High Blood Pressure Treatment Fort Campbell KY

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Alan Meyer Werner
(931) 503-9007
273 Dover Rd
Clarksville, TN
Specialty
General Surgery, Vascular Surgery

Data Provided by:
Christopher Joseph Lucas, DO
(330) 821-7828
1731 Memorial Dr Ste 101
Clarksville, TN
Gender
Male
Education
Medical School: Philadelphia Coll Of Osteo Med, Philadelphia Pa 19131
Graduation Year: 1988

Data Provided by:
Thomas H Schwarcz, MD FACS
(859) 277-5711
1760 Nicholasville Rd Ste 202
Lexington, KY
Gender
Male
Education
Medical School: Ohio State
Graduation Year: 1979

Data Provided by:
Matthew T Jung
(502) 897-5139
4003 Kresge Way
Louisville, KY
Specialty
Vascular Surgery

Data Provided by:
Suresh Alankar
(502) 589-3173
201 Abraham Flexner Way
Louisville, KY
Specialty
Vascular Surgery

Data Provided by:
Stephen F Daugherty, MD
(615) 551-8991
1731 Memorial Dr
Clarksville, TN
Gender
Male
Education
Medical School: Emory Univ Sch Of Med, Atlanta Ga 30322
Graduation Year: 1979
Hospital
Hospital: Gateway Health System, Clarksville, Tn
Group Practice: Clarksville Surgical Assoc

Data Provided by:
Robert Houston Schell
(270) 683-3720
2801 New Hartford Rd
Owensboro, KY
Specialty
General Surgery, Vascular Surgery

Data Provided by:
Daniel Kim
(859) 578-0442
20 Medical Village Dr Ste 394
Edgewood, KY
Specialty
Vascular Surgery

Data Provided by:
George Neil Yates
(270) 769-5551
1700 Ring Rd
Elizabethtown, KY
Specialty
Vascular Surgery

Data Provided by:
David W Victor
(606) 784-1049
425 Clinic Dr
Morehead, KY
Specialty
General Surgery, Vascular Surgery

Data Provided by:
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A World Under Pressure

Culture and language may divide us, but one thing that people share no matter where
they are on the globe is a propensity for developing dangerously high blood pressure.
But just because pressure is rising the world over doesn’t mean you have to jump on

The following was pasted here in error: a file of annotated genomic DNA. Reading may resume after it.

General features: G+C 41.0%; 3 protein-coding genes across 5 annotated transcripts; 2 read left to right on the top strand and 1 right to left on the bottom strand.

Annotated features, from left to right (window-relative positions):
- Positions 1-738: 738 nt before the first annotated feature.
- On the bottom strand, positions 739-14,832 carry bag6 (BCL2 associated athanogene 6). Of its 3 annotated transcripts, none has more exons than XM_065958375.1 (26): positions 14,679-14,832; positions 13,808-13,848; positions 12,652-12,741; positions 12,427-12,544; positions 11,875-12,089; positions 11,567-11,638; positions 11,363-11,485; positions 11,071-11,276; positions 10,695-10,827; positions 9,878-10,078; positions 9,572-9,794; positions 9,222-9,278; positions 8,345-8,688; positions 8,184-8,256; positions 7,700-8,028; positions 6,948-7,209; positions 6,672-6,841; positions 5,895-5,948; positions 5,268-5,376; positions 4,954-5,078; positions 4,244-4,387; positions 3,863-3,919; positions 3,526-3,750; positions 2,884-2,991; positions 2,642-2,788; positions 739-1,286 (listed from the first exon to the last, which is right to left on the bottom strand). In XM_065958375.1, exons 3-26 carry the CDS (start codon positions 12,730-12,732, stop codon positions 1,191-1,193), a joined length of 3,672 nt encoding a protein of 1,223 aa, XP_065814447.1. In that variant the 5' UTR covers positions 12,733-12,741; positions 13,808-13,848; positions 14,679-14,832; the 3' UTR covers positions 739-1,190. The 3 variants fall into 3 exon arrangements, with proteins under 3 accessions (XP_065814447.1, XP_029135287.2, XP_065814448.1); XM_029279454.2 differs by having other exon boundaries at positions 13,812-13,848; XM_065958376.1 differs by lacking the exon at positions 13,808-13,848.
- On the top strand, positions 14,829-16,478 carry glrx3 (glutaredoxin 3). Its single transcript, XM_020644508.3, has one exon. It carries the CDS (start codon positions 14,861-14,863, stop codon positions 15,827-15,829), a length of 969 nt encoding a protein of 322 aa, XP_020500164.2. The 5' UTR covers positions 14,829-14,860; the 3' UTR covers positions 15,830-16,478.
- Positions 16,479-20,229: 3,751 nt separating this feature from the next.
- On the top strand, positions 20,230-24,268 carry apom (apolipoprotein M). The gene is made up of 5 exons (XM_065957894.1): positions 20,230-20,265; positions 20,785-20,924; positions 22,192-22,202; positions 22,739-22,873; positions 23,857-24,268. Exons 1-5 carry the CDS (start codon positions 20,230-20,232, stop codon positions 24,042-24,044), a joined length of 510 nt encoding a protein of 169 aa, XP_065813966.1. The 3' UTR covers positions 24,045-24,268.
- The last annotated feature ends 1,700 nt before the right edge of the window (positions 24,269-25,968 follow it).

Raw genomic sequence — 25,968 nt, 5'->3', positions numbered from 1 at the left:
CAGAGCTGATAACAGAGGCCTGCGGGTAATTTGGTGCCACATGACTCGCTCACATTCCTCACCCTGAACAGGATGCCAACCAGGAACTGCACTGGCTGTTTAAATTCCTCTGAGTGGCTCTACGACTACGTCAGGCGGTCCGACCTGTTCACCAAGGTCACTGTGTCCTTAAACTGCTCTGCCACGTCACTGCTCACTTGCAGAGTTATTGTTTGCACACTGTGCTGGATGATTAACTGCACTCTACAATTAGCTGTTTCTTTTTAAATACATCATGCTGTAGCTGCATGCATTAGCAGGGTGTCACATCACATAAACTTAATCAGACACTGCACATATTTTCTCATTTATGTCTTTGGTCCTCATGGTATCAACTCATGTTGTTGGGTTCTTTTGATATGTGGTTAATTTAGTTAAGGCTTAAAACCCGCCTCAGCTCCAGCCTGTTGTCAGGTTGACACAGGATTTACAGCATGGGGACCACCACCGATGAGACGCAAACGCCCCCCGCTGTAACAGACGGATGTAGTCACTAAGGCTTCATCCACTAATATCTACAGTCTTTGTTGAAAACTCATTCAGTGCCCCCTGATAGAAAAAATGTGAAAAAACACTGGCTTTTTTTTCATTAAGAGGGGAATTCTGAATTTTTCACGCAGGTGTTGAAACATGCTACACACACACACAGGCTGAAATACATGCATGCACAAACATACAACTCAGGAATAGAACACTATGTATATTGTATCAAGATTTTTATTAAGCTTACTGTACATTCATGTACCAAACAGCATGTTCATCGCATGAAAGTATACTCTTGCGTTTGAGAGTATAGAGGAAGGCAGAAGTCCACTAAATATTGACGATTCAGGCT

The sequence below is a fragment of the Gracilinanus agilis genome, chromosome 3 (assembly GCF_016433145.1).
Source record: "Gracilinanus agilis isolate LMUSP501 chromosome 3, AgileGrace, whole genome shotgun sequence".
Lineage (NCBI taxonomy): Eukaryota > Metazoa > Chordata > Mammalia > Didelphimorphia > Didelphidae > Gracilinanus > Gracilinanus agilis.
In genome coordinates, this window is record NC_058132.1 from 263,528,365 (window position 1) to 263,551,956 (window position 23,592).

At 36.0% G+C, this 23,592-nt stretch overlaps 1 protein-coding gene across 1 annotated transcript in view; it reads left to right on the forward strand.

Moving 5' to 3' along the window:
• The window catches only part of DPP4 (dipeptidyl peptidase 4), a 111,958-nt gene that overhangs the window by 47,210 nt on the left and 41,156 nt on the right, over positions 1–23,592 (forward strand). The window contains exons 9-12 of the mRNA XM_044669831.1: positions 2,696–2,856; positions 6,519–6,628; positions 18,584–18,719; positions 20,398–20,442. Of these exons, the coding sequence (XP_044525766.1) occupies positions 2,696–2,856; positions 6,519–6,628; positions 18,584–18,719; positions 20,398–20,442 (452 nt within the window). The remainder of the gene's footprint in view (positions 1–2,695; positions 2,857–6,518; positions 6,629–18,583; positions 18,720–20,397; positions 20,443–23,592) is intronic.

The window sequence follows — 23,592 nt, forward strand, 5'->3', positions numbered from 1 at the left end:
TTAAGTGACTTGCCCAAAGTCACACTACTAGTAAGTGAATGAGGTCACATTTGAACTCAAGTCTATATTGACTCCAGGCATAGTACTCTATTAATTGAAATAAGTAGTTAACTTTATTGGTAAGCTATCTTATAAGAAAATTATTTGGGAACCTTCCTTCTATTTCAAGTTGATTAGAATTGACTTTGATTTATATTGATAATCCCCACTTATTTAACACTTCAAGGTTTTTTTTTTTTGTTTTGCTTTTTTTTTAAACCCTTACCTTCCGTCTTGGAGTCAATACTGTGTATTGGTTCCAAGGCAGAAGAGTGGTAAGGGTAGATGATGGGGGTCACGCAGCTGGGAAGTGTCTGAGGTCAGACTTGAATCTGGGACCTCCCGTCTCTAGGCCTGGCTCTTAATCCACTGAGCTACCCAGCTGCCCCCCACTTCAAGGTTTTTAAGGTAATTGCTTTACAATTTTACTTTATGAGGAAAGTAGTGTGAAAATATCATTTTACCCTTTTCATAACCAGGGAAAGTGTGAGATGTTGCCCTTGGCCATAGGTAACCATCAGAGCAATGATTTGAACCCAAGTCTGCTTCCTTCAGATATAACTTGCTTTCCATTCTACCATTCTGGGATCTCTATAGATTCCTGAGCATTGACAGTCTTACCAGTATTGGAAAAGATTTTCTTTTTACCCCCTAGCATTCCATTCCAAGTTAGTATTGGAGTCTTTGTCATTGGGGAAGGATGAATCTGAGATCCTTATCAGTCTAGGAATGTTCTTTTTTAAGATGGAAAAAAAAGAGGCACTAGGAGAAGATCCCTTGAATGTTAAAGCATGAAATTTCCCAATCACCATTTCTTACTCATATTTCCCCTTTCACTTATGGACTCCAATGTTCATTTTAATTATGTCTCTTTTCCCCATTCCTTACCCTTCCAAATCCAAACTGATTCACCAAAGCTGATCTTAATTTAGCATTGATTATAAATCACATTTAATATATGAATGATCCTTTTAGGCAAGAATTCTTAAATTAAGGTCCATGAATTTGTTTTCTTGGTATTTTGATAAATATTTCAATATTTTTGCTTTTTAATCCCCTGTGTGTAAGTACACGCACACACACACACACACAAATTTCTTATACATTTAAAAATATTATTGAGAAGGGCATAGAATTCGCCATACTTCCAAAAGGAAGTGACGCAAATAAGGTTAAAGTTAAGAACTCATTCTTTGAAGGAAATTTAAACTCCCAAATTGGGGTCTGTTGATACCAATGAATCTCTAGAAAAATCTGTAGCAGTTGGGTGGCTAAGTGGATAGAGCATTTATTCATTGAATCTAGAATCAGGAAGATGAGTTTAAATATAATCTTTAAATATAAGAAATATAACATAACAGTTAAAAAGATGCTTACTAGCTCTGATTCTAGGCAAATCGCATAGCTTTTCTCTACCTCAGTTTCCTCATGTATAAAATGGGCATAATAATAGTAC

this particular trend. There are natural ways to help you and your arteries keep their cool.

By Claire Sykes

February 2008

Industrialized countries are continuing to see their sedentary, fast-food-consuming populations bloat with obesity, and developing nations are picking up the bad health habits of the west. The sum of those disturbing pieces of news is a problem of global proportions.

From the Americas to Africa, the number of people with chronically high blood pressure (also known as hypertension) is growing, threatening a global epidemic of cardiovascular disease. “Until recently, we thought that hypertension was a problem predominantly in North America, Western Europe and Japan. But it’s prevalent in many countries, especially those in Africa, including South Africa, and in Eastern Europe and Latin America,” says Michael Weber, MD, professor of medicine at State University of New York Downstate Medical Center in Brooklyn. He also co-authored High Blood Pressure and Health Policy: Where We Are and Where We Need to Go Next, an international report released in May 2007 at the National Press Club in Washington, DC.

About 1 billion people in the world have high blood pressure, with 60% more expected by 2025, the report states. Just over half of the 72 million Americans with hypertension are women, who are also three times more likely to develop type 2 diabetes. This disorder hits African Americans earlier and more seriously than any other ethnic group. Also sobering is the fact that blood pressure is excessive among 19% of kids who are, on average, 13 1/2 years old.

“We’re talking about populations around the world that have become more sedentary in their lifestyles and are consuming significantly more calories than they did a few decades ago,” says Weber. “Countries like India, Malaysia and Vietnam have become industrialized, transitioning from a fairly simple lifestyle to a highly urbanized one. As people have migrated from rural areas into cities, they eat more fast food and walk less, and their blood pressure goes up dramatically.

“Most of the measures that health experts in many countries have taken to address high blood pressure at the patient level—primarily issuing guidelines for how far blood pressure should be reduced in hypertensive patients and also recommending drugs that can help achieve these goals—haven’t been as successful as they should’ve been,” Weber continues. “The problem has been that the guidelines have often been ignored for a variety of reasons, including limited patient access to medical care, cost, indifference on the part of both patients and doctors, and the use of inexpensive older drugs that often cause side effects. It’s a serious ...

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